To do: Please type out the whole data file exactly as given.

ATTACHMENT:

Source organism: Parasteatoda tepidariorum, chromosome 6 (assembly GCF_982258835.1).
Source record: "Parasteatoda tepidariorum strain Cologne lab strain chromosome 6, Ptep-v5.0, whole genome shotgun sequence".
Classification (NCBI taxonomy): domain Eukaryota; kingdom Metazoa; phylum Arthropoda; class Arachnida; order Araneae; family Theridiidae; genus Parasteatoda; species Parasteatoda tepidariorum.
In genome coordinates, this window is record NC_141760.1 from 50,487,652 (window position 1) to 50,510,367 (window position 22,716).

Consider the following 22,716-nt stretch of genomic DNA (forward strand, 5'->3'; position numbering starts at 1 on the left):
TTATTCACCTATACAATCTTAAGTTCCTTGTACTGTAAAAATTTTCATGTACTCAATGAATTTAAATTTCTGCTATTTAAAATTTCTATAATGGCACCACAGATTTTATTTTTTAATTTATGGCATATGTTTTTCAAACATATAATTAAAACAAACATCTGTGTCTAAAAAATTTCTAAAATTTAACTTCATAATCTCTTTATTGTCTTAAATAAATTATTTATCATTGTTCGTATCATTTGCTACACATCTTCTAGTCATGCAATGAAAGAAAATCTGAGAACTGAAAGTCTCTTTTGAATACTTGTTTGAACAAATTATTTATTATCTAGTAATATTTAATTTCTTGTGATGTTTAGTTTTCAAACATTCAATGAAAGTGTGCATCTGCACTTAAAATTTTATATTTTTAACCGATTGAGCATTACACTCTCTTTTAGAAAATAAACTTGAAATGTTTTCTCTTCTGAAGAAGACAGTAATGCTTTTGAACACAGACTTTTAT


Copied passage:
Source organism: Parasteatoda tepidariorum, chromosome 6 (assembly GCF_982258835.1).
Source record: "Parasteatoda tepidariorum strain Cologne lab strain chromosome 6, Ptep-v5.0, whole genome shotgun sequence".
Classification (NCBI taxonomy): domain Eukaryota; kingdom Metazoa; phylum Arthropoda; class Arachnida; order Araneae; family Theridiidae; genus Parasteatoda; species Parasteatoda tepidariorum.
In genome coordinates, this window is record NC_141760.1 from 50,487,652 (window position 1) to 50,510,367 (window position 22,716).

Consider the following 22,716-nt stretch of genomic DNA (forward strand, 5'->3'; position numbering starts at 1 on the left):
TTATTCACCTATACAATCTTAAGTTCCTTGTACTGTAAAAATTTTCATGTACTCAATGAATTTAAATTTCTGCTATTTAAAATTTCTATAATGGCACCACAGATTTTATTTTTTAATTTATGGCATATGTTTTTCAAACATATAATTAAAACAAACATCTGTGTCTAAAAAATTTCTAAAATTTAACTTCATAATCTCTTTATTGTCTTAAATAAATTATTTATCATTGTTCGTATCATTTGCTACACATCTTCTAGTCATGCAATGAAAGAAAATCTGAGAACTGAAAGTCTCTTTTGAATACTTGTTTGAACAAATTATTTATTATCTAGTAATATTTAATTTCTTGTGATGTTTAGTTTTCAAACATTCAATGAAAGTGTGCATCTGCACTTAAAATTTTATATTTTTAACCGATTGAGCATTACACTCTCTTTTAGAAAATAAACTTGAAATGTTTTCTCTTCTGAAGAAGACAGTAATGCTTTTGAACACAGACTTTTAT